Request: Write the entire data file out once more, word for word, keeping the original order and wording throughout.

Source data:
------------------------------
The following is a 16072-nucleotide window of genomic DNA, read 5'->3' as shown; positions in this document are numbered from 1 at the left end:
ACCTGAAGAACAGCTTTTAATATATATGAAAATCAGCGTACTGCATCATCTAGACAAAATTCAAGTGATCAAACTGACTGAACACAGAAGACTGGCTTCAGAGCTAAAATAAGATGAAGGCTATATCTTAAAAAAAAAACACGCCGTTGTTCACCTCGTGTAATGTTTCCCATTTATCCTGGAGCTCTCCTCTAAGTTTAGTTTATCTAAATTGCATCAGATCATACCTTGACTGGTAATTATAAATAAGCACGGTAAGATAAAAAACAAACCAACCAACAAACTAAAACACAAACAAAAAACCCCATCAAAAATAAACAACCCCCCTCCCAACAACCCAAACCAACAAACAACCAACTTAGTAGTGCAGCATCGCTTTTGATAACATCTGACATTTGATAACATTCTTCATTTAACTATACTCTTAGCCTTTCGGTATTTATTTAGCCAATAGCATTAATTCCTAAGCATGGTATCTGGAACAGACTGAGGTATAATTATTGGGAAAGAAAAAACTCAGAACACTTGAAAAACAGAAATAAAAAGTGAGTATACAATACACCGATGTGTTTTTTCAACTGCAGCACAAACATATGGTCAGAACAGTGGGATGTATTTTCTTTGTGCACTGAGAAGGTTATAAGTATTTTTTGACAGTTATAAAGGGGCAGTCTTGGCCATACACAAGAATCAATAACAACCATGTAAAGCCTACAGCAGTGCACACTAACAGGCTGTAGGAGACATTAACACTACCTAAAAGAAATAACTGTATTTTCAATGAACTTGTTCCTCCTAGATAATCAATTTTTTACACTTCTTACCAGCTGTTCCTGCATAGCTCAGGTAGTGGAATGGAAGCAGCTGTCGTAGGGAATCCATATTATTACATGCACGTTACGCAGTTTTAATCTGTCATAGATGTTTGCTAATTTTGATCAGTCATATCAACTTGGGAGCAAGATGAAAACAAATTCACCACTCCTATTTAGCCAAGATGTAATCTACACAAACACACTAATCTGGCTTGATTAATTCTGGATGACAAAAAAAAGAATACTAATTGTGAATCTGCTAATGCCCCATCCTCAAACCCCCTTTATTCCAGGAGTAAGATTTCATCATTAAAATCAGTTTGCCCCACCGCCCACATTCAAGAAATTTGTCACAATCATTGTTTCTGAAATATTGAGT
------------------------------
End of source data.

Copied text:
The following is a 16072-nucleotide window of genomic DNA, read 5'->3' as shown; positions in this document are numbered from 1 at the left end:
ACCTGAAGAACAGCTTTTAATATATATGAAAATCAGCGTACTGCATCATCTAGACAAAATTCAAGTGATCAAACTGACTGAACACAGAAGACTGGCTTCAGAGCTAAAATAAGATGAAGGCTATATCTTAAAAAAAAAACACGCCGTTGTTCACCTCGTGTAATGTTTCCCATTTATCCTGGAGCTCTCCTCTAAGTTTAGTTTATCTAAATTGCATCAGATCATACCTTGACTGGTAATTATAAATAAGCACGGTAAGATAAAAAACAAACCAACCAACAAACTAAAACACAAACAAAAAACCCCATCAAAAATAAACAACCCCCCTCCCAACAACCCAAACCAACAAACAACCAACTTAGTAGTGCAGCATCGCTTTTGATAACATCTGACATTTGATAACATTCTTCATTTAACTATACTCTTAGCCTTTCGGTATTTATTTAGCCAATAGCATTAATTCCTAAGCATGGTATCTGGAACAGACTGAGGTATAATTATTGGGAAAGAAAAAACTCAGAACACTTGAAAAACAGAAATAAAAAGTGAGTATACAATACACCGATGTGTTTTTTCAACTGCAGCACAAACATATGGTCAGAACAGTGGGATGTATTTTCTTTGTGCACTGAGAAGGTTATAAGTATTTTTTGACAGTTATAAAGGGGCAGTCTTGGCCATACACAAGAATCAATAACAACCATGTAAAGCCTACAGCAGTGCACACTAACAGGCTGTAGGAGACATTAACACTACCTAAAAGAAATAACTGTATTTTCAATGAACTTGTTCCTCCTAGATAATCAATTTTTTACACTTCTTACCAGCTGTTCCTGCATAGCTCAGGTAGTGGAATGGAAGCAGCTGTCGTAGGGAATCCATATTATTACATGCACGTTACGCAGTTTTAATCTGTCATAGATGTTTGCTAATTTTGATCAGTCATATCAACTTGGGAGCAAGATGAAAACAAATTCACCACTCCTATTTAGCCAAGATGTAATCTACACAAACACACTAATCTGGCTTGATTAATTCTGGATGACAAAAAAAAGAATACTAATTGTGAATCTGCTAATGCCCCATCCTCAAACCCCCTTTATTCCAGGAGTAAGATTTCATCATTAAAATCAGTTTGCCCCACCGCCCACATTCAAGAAATTTGTCACAATCATTGTTTCTGAAATATTGAGT